HAVERHILL — The City Council extended a moratorium on medical marijuana dispensaries Tuesday night amid concerns about what council president John A. Michitson called “alleged serious misrepresentations” by Healthy Pharms Inc. in its bid to operate a facility in Haverhill.
The council voted unanimously to extend the moratorium to Nov. 18, and sent the issue to its administration and finance committee to determine what area of the city would be appropriate for a dispensary. Haverhill is trying to establish a zone where dispensaries would be allowed by special permit.
“It’s not always good to be first,” said Councilor William J. Macek, who initiated the motion for the extension after a lengthy discussion of “flaws and discrepancies” in Healthy Pharms’ application.
Mashpee-based Healthy Pharms was one of 20 applicants statewide selected last month by the Department of Public Health for a provisional license. The company has proposed a dispensary at 114 Hale St., in an industrial area outside downtown.
Healthy Pharms’ application included a letter signed by Councilor Robert H. Scatamacchia that stated: “The City of Haverhill is neither in favor or opposed to the siting of a marijuana dispensary in the City of Haverhill.”
In its evaluation process, the state gave extra points to applicants that had letters of support or non-opposition.
Scatamacchia said he signed the letter, which details the city’s plans to schedule hearings and determine the appropriate site “to allow a dispensary to apply for a permit,” last November when he was council president, but said he had no idea it would be included in Healthy Pharms’ application. The letter had been written by Healthy Pharms and “redrafted” by city staff, Mayor James J. Fiorentini said.
“I had never heard of Healthy Pharms until just the other day,” Scatamacchia said at Tuesday night’s council meeting. “Had I known that letter had been written by Healthy Pharms, I wouldn’t have signed it.”
Scatamacchia said he believed the letter was needed to inform state health officials that Haverhill was extending its moratorium on dispensaries to Feb. 25 to give the city time to do its due diligence before defining a proper zone for such facilities.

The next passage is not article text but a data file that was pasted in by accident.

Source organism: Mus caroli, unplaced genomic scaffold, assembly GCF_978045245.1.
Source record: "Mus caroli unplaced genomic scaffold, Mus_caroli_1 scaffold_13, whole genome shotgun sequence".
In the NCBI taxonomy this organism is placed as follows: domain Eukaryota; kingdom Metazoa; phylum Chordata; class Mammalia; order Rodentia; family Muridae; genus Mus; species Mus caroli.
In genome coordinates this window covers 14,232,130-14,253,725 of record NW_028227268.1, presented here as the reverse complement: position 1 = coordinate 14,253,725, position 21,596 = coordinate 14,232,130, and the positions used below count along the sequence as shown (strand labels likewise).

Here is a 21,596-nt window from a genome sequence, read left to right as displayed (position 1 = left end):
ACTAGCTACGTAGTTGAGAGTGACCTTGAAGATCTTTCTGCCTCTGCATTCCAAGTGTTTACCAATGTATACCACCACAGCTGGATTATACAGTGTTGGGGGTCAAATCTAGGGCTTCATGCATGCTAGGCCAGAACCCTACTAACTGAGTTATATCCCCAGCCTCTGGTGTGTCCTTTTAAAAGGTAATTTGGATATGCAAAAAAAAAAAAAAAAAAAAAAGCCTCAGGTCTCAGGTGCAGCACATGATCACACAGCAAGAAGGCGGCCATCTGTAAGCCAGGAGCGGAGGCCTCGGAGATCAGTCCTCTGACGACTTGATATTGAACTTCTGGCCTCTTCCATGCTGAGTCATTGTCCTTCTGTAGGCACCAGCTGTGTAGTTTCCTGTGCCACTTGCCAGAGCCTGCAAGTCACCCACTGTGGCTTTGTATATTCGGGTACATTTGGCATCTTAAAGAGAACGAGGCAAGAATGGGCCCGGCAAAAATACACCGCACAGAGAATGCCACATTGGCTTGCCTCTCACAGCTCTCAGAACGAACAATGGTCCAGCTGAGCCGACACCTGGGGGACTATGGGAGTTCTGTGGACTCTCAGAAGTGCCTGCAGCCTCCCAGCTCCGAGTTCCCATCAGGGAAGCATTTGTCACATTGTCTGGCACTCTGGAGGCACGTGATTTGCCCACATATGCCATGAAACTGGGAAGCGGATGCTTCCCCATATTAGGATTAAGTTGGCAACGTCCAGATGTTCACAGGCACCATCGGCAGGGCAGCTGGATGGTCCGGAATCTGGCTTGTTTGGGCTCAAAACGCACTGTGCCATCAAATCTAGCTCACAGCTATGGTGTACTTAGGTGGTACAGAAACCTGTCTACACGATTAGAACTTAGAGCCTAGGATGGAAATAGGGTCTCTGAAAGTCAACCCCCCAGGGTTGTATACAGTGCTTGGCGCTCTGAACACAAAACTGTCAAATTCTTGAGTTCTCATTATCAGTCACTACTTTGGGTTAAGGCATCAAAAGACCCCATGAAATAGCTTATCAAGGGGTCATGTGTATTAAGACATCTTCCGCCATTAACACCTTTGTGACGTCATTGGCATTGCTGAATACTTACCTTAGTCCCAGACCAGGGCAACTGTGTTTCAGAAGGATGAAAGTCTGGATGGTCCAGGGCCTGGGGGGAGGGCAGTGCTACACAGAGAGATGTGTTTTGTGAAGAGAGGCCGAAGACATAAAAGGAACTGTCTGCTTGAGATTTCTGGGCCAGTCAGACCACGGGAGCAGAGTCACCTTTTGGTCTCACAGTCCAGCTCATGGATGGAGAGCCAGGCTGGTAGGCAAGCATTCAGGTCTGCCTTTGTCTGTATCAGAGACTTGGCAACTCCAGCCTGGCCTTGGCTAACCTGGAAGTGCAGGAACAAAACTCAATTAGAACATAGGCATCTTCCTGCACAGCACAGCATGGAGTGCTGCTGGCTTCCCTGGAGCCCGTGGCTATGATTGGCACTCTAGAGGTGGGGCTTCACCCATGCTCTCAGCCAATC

Including the letter in its application as evidence of the city’s non-opposition was one of several “untruths” made by Healthy Pharms, Scatamacchia said, noting that several officials, including William Pillsbury Jr., Haverhill’s economic development and planning director, and Dennis DiZoglio, executive director of the Merrimack Valley Planning Commission, have publicly denied what was characterized by Healthy Pharms as endorsements.
Nathaniel Averill, executive director of Healthy Pharms, could not be reached for comment Tuesday night. Healthy Pharms had been invited to attend the council meeting but declined, the mayor said.
In light of the questions being raised regarding Healthy Pharms’ application, Haverhill resident Tim Coco asked Secretary of State William F. Galvin Tuesday for “a determination . . . as to whether Healthy Pharms, Inc. lacked candor or otherwise engaged in material misrepresentations in its filings with the Department of Public Health.”
Massachusetts voters in legalized marijuana for medical use in November 2012, allowing as many as 35 treatment centers across the state.